An Irish woman in Japan
Having lived in Japan for seven years and worked in Dentsu owned agencies in London for a good few years, I certainly wasn’t a complete stranger to Japan or Japanese working culture when I was given the opportunity to transfer to Dentsu HQ from mcgarrybowen London back in May 2015. I had also visited the rather impressive Mothership building on business many times over the years, but I don’t think I could ever have been fully prepared for the experience of working (as the only Irish woman in the building!) full time here in Dentsu Inc. HQ.
It’s really been an amazing experience so far and a continuous learning curve, however here are some of the main differences in agency life in Japan I’ve found most surprising.
Dentsu is big. It’s the largest advertising agency in Japan by far and the fifth largest network in the world. The Shiodome HQ building is huge with Dentsu occupying 45 of the 48 floors. There are more than 70 shuttle elevators and approximately 6,000 Dentsu employees (including around 1,000 creatives) working here. The fact that there are more people working in this building every day than there were in the medium sized Irish town I grew up in, still astounds me. It takes me about 5 minutes (and one lift change) to get to my desk in the morning, along with the many other employees rushing to get in through the flapper gate before the 9.30am bell rings, with several uniformed security guards greeting us all good morning. It’s a world away from strolling in to mcgarrybowen London with my morning latte sometime around 9 every morning and can sometimes still feel a bit surreal.
Within the company building and its annex Carretta Shiodome there’s the Advertising Museum Tokyo, a theatre, shops and restaurants open to the public. We also have a clinic for Dentsu employees. I can see a doctor, get my prescription and be back at my desk within 20 minutes – having a clinic within the office building still kind of blows my mind!
In terms of the working environment, mcgarrybowen London is a creative agency, with about 80 employees all working closely together in a very relaxed and informal environment. The office surroundings in Dentsu are a lot more formal and it definitely took a while to get used to the lack of music and chatter around me. That’s not to say my colleagues are unfriendly – it’s just that most of the ‘banter’ tends to take place over a few drinks outside of the office!
Another difference that I’ve found fascinating working here is that Dentsu is so much more than just an ad agency – with a huge variety of disciplines and capabilities available under the Dentsu umbrella. Apart from the obvious media, creative, strategy and account management departments, Dentsu is also very strong in areas such as sports marketing, entertainment and even character development, to name but a few.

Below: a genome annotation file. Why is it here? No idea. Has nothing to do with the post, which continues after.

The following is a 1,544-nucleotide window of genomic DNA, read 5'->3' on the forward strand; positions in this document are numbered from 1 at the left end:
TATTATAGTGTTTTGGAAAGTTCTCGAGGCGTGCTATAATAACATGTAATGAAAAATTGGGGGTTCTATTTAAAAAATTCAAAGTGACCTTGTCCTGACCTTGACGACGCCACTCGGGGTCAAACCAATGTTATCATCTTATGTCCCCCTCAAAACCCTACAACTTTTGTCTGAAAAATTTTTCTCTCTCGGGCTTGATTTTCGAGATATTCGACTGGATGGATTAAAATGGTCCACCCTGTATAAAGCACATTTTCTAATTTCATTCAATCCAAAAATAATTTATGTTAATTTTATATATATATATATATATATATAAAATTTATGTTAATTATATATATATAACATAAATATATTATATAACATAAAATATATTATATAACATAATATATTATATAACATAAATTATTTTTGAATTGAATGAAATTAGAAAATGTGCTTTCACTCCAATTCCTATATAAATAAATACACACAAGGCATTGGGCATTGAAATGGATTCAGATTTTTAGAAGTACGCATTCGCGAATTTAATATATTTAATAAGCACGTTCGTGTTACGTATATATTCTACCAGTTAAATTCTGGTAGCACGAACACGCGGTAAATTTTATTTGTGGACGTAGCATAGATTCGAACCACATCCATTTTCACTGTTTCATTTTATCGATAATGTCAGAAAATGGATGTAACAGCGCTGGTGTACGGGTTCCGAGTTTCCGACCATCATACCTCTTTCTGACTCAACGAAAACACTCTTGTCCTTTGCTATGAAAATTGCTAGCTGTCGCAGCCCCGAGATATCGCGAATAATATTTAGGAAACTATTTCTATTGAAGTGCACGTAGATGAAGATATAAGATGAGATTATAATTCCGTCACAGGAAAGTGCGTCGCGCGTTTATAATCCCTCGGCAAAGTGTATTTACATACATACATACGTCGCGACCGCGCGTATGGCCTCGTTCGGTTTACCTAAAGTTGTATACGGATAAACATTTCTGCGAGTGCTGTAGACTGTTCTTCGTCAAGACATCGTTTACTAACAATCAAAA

I work in one of the twenty one Account Management Divisions. Within our division there are about 130 employees, split in to client teams. Most people tend to work on only one client brand and can do so for many years, although the company does try to move people every few years or so across departments and sometimes even disciplines.
With such a diverse range of client accounts held by Dentsu, firewalling has to be pretty strict within the building and each employee’s pass will only allow him or her in to certain floors. The vast number of elevators is also to help keep employees working on competitive client business apart. There’s also a sign in all of the elevators advising people to stay stum for their journey, which still makes me smile!
There is a Strategic Planning Department and Creative Department assigned to each Account Management Department / Client so we usually do work with the same planning and creatives, however as they sit on completely different floors work-related conversations tend to be more formal and organized. Also, as creatives are all employed individually (mainly as grads) rather than as pairs, the make up of the creative team will often change per project. Having said that, we are not limited to working with only these departments and depending on the requirement of the job we can choose to work with any other department or person with the right skill set.
Despite the size and scale of the building, there are only a few production / art working facilities within the building and some things are outsourced. However, most of the main production houses do have offices within walking distance of the Shiodome Building. This means that production companies are often involved from the very early stages and work really closely with the creative and account management teams.
Relationships – Clients